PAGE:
The state of health of the honey bee in Germany is unsatisfactory, but contrary to public perception it is not threatened with extinction. The problems of the honey bee are manifold: lack of biodiversity, farming methods including the large-scale use of herbicides and pesticides, careless handling of the same plant and insect poisons by the population, parasite infestation (especially the Varroa mite), the elimination of natural selection and last but not least beekeeping methods and the lack of species-appropriate housing have worsened the condition of the honey bee in recent decades. Due to the large number of these negative influences, the solution to the problem will not lie in eliminating individual negative influences. We beekeepers can however quite turn at some screws around the health condition of the honey bee to improve.
Studies have shown that host and parasite adaptation in untreated bee colonies (resistant bees) takes place. We just don’t know who adapts: the host, the parasite or both. However, there are more and more indications that the basic condition for this adaptation is to allow natural selection. The current study “Norwegian honey bees surviving Varroa destructor mite infestations by means of natural selection” on untreated colonies in Norway also comes to this conclusion. It also seems logical and corresponds to what we know about nature. From this understanding the model of Darwinian beekeeping has been born recently. David Heaf is a pioneer in non-treatment and an advocate and co-founder of these ideas for this kind of beekeeping. In his article about dealing with Varroa he gives an insight into the development of these ideas. The mentioned studies/articles are linked under Downloads.
Preventing natural selection is probably not solely responsible for the difficulties of honeybees in dealing with Varroa mites. Intensive artificial selection itself is also likely to have increased the problem. So it is obvious that breeding for maximum honey production ties the working time of bees in excess. As a result, there is a lack of time for important work that is beneficial to bee health, such as applying propolis and grooming.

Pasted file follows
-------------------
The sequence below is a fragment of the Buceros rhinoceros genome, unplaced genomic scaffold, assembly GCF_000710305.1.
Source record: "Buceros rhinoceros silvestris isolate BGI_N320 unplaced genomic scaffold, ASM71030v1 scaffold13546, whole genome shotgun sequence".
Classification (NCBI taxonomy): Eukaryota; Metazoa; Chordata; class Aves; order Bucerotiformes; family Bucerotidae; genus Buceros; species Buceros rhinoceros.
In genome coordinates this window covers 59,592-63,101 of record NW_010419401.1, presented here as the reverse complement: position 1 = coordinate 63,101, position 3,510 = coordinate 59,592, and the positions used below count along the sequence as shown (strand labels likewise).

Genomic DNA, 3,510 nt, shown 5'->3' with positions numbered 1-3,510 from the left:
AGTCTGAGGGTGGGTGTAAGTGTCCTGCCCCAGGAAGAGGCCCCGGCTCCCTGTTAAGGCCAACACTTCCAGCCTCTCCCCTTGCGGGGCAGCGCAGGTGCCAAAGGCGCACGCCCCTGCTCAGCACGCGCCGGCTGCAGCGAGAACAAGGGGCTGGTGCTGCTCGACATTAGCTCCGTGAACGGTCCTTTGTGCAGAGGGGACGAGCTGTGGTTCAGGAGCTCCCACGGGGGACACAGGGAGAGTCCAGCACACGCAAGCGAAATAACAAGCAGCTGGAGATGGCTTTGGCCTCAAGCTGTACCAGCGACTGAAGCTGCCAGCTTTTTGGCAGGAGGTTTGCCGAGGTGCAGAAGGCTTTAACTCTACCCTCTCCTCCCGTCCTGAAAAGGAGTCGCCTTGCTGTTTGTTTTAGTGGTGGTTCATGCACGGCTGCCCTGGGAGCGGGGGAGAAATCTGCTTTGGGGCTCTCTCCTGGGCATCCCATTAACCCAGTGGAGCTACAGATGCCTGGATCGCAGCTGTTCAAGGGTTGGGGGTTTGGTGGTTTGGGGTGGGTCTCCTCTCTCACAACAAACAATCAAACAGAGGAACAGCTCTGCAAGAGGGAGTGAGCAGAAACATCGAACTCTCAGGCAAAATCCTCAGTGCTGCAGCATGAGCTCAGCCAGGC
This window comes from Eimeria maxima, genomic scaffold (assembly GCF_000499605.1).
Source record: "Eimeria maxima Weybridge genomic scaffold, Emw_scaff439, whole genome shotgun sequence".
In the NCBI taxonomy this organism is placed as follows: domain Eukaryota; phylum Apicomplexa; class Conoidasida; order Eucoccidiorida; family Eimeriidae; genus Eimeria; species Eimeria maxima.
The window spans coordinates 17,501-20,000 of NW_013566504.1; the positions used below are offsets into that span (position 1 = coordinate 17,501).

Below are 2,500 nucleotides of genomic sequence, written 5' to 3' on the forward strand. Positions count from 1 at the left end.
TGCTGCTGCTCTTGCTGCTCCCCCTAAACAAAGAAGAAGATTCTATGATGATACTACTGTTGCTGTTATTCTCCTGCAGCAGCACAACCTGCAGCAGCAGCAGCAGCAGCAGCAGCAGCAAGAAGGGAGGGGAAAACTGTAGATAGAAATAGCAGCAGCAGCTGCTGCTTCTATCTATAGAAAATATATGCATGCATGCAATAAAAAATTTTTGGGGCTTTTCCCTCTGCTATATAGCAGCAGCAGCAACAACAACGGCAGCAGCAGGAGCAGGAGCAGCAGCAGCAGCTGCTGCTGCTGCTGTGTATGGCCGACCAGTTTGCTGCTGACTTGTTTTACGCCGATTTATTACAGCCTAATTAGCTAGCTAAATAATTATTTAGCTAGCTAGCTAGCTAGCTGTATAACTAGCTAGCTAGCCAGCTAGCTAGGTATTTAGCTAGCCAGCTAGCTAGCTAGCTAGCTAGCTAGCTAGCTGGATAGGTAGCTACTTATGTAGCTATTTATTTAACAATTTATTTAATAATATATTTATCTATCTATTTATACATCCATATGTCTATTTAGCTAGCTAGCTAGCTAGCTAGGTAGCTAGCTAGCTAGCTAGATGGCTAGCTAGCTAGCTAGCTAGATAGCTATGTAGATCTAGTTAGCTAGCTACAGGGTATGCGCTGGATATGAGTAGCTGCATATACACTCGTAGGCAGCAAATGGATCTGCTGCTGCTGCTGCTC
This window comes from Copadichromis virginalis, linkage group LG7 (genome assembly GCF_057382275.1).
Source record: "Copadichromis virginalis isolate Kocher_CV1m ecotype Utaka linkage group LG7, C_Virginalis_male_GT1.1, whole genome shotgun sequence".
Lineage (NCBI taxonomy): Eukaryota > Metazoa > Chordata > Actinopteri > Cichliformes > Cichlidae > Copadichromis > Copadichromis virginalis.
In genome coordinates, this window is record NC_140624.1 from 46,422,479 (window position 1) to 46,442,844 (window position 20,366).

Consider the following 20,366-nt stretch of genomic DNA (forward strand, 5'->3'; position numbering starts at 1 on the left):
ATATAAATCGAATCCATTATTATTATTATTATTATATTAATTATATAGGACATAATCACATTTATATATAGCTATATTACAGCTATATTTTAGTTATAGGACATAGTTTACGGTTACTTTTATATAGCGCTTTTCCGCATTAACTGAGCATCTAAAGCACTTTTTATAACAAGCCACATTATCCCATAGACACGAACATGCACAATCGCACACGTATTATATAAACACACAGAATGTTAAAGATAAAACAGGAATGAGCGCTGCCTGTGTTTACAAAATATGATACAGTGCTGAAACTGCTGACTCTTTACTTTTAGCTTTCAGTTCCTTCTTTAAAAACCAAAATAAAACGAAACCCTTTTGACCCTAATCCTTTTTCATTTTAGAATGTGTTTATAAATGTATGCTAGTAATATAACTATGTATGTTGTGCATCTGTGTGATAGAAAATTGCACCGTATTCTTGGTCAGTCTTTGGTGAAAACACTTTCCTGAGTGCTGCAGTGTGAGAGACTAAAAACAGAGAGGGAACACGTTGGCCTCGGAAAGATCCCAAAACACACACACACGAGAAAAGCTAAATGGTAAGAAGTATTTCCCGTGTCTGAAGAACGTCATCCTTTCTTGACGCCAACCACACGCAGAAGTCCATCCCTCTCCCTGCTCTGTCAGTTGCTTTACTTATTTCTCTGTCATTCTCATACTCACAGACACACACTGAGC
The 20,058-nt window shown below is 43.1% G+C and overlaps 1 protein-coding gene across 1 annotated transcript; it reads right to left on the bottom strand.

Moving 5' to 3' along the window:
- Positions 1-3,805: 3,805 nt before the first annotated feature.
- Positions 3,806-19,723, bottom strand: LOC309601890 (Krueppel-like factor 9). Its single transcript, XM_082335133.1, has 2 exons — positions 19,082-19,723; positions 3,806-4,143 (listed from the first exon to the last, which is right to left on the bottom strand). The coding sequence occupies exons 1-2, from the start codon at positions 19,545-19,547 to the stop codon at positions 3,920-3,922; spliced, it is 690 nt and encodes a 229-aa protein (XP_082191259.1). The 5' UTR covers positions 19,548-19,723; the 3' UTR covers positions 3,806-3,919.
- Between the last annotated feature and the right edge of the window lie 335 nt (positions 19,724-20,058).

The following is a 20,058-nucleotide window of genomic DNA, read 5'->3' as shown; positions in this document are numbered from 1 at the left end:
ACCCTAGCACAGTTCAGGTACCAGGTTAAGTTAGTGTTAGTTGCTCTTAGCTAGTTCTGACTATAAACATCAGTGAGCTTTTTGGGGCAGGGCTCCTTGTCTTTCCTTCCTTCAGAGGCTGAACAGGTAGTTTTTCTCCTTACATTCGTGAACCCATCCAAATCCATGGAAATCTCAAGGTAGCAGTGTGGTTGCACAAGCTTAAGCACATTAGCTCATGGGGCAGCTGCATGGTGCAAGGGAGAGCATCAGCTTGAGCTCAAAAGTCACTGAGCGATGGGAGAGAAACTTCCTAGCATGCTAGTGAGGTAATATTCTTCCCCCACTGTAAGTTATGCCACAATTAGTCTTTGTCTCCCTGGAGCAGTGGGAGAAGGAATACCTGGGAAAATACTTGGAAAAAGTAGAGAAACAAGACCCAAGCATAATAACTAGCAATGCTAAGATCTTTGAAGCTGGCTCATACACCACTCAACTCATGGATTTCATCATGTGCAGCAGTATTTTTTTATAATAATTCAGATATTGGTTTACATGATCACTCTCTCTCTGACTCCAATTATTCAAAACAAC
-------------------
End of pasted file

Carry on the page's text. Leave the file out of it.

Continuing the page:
Hollow trees, the natural habitat of honeybees
In addition to allowing natural selection, it is most likely beneficial to bee health to offer bees the properties of their natural habitat. For the incredible 45 million years honeybees have been living in tree caves. It is a long time to adapt and benefit from these conditions. However, we do not yet know very much about these conditions and the more we learn, the more complicated it becomes. Thus we know of different tree hollows with partly different conditions in which bees survive. It is now important to find out what these caves have in common and to make the properties resulting from these features available to bees. An own project to study the climatic conditions in tree caves has already started: Tom´s Tree
Beekeeping with book scorpion
We can also help the bees by enabling them to live together with a symbiont. Though the book scorpion is not the cure for the various problems of honey bees and modern beekeeping it can – in a suitable habitat – effectively combat the parasites. Not only the Varroa mite is on its menu. It will also suck out bee lices, small hive beetles, and wax moths with pleasure. Having book scorpions within bee hives signals natural beekeeping and an intact hive climate. Extensive information about these great animals can be found at Torben Schiffers homepage.
As a beekeeper and civil engineer I work on the construction of bee hives and their building physics. On this website I present a part of my work. The main focus is on the integrating of book scorpions in bee hives, the calculating of building physics for classical hives and natural tree caves, the installing of infrared video systems in bee hives, the installing of measuring stations to collect climate data from the hives and the realizing of all findings in the form of new hive constructions.